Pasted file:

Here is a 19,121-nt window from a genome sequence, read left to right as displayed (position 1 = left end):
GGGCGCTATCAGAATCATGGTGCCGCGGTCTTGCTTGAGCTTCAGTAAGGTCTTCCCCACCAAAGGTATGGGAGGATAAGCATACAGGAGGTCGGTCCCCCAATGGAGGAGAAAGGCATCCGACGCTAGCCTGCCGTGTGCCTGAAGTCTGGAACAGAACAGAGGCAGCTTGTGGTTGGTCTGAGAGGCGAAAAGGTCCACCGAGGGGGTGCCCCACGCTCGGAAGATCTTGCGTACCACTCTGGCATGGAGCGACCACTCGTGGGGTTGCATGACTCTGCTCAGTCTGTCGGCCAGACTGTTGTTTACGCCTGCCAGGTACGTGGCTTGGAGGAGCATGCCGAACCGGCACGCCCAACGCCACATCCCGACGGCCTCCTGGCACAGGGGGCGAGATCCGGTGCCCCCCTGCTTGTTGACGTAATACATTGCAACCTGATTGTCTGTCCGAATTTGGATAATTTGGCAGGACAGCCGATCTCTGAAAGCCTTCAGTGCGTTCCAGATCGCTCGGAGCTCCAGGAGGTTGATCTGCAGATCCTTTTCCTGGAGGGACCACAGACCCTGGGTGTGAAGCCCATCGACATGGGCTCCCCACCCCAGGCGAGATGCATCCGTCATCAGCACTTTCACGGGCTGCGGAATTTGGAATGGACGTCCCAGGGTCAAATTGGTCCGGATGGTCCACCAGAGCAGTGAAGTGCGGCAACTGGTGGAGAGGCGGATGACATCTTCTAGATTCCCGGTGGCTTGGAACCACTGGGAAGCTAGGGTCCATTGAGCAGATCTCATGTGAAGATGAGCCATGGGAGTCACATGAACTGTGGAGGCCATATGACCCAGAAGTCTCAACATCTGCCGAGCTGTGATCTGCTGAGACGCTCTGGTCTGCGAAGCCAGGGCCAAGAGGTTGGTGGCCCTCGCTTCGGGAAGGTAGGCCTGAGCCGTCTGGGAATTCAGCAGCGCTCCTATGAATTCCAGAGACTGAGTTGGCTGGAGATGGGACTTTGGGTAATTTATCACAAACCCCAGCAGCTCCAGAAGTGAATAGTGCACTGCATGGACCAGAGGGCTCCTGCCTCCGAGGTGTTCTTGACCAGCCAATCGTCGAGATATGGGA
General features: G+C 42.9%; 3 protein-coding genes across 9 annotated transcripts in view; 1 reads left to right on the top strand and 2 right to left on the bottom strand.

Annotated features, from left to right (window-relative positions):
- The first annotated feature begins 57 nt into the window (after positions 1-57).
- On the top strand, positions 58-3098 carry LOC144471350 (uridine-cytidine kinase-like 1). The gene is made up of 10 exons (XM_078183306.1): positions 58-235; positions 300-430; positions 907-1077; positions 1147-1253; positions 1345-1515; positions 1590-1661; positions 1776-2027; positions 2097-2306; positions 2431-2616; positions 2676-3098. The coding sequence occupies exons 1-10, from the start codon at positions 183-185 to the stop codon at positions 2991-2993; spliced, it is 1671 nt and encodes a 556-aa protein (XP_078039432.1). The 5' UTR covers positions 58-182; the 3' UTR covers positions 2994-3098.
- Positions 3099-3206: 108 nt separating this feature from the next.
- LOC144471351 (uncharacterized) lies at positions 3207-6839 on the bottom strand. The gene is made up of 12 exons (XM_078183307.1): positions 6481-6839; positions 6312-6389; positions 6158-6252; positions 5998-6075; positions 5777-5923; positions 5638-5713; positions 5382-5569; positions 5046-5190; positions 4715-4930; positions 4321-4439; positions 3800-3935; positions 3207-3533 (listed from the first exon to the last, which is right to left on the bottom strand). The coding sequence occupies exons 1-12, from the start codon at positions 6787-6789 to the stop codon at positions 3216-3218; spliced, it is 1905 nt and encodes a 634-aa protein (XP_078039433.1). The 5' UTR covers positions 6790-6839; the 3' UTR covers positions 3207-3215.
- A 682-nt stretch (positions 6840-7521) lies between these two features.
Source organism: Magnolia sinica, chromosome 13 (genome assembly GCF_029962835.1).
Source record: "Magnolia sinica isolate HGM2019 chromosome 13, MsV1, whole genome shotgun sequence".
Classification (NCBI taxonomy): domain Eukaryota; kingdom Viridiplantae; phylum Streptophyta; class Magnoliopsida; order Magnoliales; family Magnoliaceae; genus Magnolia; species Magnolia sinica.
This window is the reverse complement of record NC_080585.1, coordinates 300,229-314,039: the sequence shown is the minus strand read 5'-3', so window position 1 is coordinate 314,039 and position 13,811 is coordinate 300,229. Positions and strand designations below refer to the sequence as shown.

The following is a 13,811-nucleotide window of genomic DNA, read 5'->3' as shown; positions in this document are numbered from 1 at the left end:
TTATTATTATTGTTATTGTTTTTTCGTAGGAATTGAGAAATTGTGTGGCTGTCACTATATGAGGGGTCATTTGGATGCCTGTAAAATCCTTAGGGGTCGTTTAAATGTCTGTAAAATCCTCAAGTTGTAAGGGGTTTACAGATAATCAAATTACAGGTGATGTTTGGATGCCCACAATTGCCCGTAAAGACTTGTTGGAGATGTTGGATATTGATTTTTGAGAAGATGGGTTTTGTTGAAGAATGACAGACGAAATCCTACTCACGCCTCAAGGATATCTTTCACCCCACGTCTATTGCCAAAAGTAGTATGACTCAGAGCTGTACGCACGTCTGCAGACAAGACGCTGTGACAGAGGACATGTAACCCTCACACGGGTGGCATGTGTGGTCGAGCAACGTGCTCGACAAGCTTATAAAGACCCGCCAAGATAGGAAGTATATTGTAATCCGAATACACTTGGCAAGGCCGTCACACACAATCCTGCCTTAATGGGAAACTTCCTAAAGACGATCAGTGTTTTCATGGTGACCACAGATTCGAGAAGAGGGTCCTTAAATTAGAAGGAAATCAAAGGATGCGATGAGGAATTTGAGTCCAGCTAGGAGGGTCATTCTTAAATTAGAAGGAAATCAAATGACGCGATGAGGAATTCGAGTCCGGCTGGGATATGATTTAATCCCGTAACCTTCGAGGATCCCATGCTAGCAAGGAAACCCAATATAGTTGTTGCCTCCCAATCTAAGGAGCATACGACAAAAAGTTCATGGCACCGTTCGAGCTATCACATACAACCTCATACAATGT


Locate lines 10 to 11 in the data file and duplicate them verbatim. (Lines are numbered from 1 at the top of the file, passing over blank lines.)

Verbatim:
Source organism: Magnolia sinica, chromosome 13 (genome assembly GCF_029962835.1).
Source record: "Magnolia sinica isolate HGM2019 chromosome 13, MsV1, whole genome shotgun sequence".